Inside Washington Navel orange

The Leng Navel, was a little more tart. Maybe why it's recommended, more as a juicing orange. It's definitely got juice! Boy, do they have juice. But not as sweet as the Washington Navel. I've been eating a lot of oranges lately, and everyone in the family agrees, they were definitely worth the wait.

If you have any kind of fruit bearing tree, I would recommend this mulching strategy. The payoff for us, happened in just one year.

Are you eating any home grown fruit, this time of year?

Thursday, July 6, 2017

Hugel bed update

It's time to see how my new hugelkultur beds are doing, in the middle of winter. My theory was, I could possibly grow better veg during winter, than in the killer temps of summer. Let's see how that little experiment is going...

Flowering plants

First, is the retaining wall, our hugel beds, are located on. It's the first thing we see, leaving the house, as we walk up to the hugel beds. I'm growing nasturtiums, during winter, in what is deemed a temperate climate. It's only because the block retaining wall, retains heat during winter nights.

To a lessor degree, the wall helps maintain heat in the hugel beds too. But they are raised off the ground, so the heating effect in the beds, is more due to all day sun, directly radiating the soil.

 New edition

Just behind those flowing plants, is a new wicking bed/barrel. I actually planted the federation daisy and nasturtium against the wall, in hopes they would help shade this tub, from summer heat. I've planted a blueberry in the middle, and strawberries around the edges. The mesh is to stop the brush turkeys, getting curious.

This experiment will really be tested next summer. It may not be a permanent feature, as my other wicking boxes, haven't performed all that well. More about that later though.

Hugelkultur bed 1 (HB1)

Next to the new wicking barrel, is our first hugel bed. It seems to be the lowest production bed, for some reason. It may be due to the casuarina tree leaves, I used to mulch it - as noted by Bev at FoodnStuff, having an allelopathic effect. This bed was mulched the heaviest with that particular mulch.

I have yet to harvest the sweet potatoes, but there are other things doing well, for this time of year growing in HB1.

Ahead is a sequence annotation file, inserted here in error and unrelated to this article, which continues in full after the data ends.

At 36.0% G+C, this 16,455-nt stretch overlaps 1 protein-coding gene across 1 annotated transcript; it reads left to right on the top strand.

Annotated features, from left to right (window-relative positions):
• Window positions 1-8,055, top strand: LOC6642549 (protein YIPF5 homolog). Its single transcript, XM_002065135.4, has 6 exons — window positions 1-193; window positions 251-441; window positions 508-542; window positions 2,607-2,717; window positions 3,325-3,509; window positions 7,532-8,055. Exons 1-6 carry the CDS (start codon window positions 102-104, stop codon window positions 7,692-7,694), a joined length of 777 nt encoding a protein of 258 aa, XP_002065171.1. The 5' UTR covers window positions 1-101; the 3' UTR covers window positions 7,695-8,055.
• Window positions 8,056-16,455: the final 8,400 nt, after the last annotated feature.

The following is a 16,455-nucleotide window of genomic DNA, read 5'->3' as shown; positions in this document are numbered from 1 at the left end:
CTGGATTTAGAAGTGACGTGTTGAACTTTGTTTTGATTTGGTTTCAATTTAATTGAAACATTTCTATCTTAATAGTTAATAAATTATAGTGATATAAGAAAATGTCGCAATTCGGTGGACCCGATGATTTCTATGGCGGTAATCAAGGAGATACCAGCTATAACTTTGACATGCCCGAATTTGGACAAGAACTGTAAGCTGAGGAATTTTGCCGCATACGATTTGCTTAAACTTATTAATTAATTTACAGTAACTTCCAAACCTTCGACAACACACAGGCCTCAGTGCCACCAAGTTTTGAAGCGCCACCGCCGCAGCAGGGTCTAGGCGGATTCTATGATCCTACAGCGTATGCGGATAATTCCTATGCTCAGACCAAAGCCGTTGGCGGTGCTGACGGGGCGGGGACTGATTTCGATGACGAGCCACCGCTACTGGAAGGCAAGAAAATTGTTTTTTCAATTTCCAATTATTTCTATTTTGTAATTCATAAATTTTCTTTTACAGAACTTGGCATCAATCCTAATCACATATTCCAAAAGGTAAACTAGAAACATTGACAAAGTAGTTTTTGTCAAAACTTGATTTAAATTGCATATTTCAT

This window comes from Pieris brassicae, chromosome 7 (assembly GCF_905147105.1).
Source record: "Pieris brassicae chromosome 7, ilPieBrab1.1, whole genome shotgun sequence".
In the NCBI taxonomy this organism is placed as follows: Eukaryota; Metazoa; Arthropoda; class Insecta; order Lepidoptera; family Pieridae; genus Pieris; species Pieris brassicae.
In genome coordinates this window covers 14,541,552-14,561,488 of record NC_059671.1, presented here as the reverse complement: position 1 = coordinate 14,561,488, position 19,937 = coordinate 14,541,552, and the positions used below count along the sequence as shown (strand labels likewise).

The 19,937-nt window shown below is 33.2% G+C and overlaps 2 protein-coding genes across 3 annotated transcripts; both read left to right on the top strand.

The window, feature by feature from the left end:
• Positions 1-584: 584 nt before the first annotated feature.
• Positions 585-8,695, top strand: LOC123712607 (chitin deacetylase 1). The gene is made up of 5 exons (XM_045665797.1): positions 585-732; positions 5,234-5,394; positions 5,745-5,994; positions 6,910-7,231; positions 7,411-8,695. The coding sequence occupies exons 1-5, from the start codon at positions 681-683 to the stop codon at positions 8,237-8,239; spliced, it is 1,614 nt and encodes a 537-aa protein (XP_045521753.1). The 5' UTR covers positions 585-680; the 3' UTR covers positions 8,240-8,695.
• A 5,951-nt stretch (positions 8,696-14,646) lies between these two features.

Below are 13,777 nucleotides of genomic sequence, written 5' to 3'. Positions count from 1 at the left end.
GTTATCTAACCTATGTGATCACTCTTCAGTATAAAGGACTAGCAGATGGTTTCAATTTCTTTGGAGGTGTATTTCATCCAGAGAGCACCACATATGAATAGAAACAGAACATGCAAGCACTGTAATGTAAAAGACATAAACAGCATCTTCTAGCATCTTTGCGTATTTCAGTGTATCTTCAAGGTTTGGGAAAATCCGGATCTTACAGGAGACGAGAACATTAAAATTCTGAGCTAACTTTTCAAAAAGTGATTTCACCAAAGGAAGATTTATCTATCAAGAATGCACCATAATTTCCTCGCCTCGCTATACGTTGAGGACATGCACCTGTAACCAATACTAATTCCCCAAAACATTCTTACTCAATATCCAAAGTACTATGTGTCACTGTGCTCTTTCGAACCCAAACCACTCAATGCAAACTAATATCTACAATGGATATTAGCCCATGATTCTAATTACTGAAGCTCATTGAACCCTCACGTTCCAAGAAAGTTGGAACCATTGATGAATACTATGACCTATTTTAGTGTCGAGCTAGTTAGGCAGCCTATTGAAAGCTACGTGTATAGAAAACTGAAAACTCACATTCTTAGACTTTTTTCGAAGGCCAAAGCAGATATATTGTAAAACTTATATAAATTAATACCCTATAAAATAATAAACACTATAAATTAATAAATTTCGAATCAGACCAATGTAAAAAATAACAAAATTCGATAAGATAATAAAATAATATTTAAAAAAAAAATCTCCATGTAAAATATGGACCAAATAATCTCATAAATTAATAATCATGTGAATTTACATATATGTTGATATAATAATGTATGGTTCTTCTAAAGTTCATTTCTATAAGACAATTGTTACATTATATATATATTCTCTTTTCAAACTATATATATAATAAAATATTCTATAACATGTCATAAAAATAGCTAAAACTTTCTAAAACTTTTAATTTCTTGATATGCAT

Wombok - or Chinese cabbage

This wombok was planted a few weeks ago, as a small seedling. Now, it's jumped out of the ground. There is beetroot, garlic, and a lone cauliflower planted nearby too. But the wombok seems to have the magic stuff, growing very quickly.

I'm also trying brussel sprouts for the first time this year too, but I've run into some problems...

The VERY hungry caterpillars

It's still winter, and I have pests eating my sprouts! I suspect it's white cabbage moth, as I've seen them flittering about. The one brussel sprout plant, which hasn't been touched, was actually planted in an ornamental shrub border, some place else.

So I must be rolling out the welcome mat, in my hugel beds. I do space the brassicas out with other veg in between, to disguise them. But it is a sunny area during winter, and any insect worth their survival salt, would scope it out. So it may always be an issue.

Thai cooking chilli

Almost ready to harvest in HB1, are chillies. I only occasionally cook with chillies, but am learning to love the subtle heat they impart. I want to try making sweet-chilli jam also, to bake in a sourdough loaf.

In the meantime, they are ripening slowly, due to not being optimal growing conditions. Chillies are much quicker producing, in the heat. But the fact it still looks healthy, is testimony to the micro-climate, the block retaining wall, helps to create.

Hugelkultur bed 2 (HB2)

Raised bed number two, is a lot more productive. I broadcast mizuna seed, saved from a plant which volunteered, in the most inhospitable place. Making it hardy seed! It was an experiment, which succeeded, perhaps a little too well?

I'm actually beginning to understand what northern hemisphere gardeners speak about, when they say "spacing" is important for production. I've only dealt with heat before, mainly planting in the warmer months. Spacing close together, prevents evaporation and enables plants to survive. They have plenty of heat and sunlight to make them grow.

But during winter, with cooler soil and less sunlight - spacing wider apart, allows plants to reach their full potential.

Tatsoi (dark green) Mizuna (light green)

As an example, I rescued these tatsoi plants, from the mizuna, strangling them. They grew lanky in the middle, to reach the light. But the lower leaves didn't stand a chance, reaching sun - subsequently, becoming dwarfed.

Still very edible in our stir-fry though, but we lost production on these slower growing plants. Mizuna is a faster grower.

It took me a while to like the mizuna. When first eaten raw, I didn't like it. The peppery flavour was unpalatable in large doses. But then I discovered it's best eaten as part of a salad (like rocket) or to jazz up scrambled eggs. It's even great in making stock, or stirred through casseroles. It's extremely versatile as a flavour enhancer. With something this productive, I was GOING to learn to use it!

Perennial vegetables, mixed with annual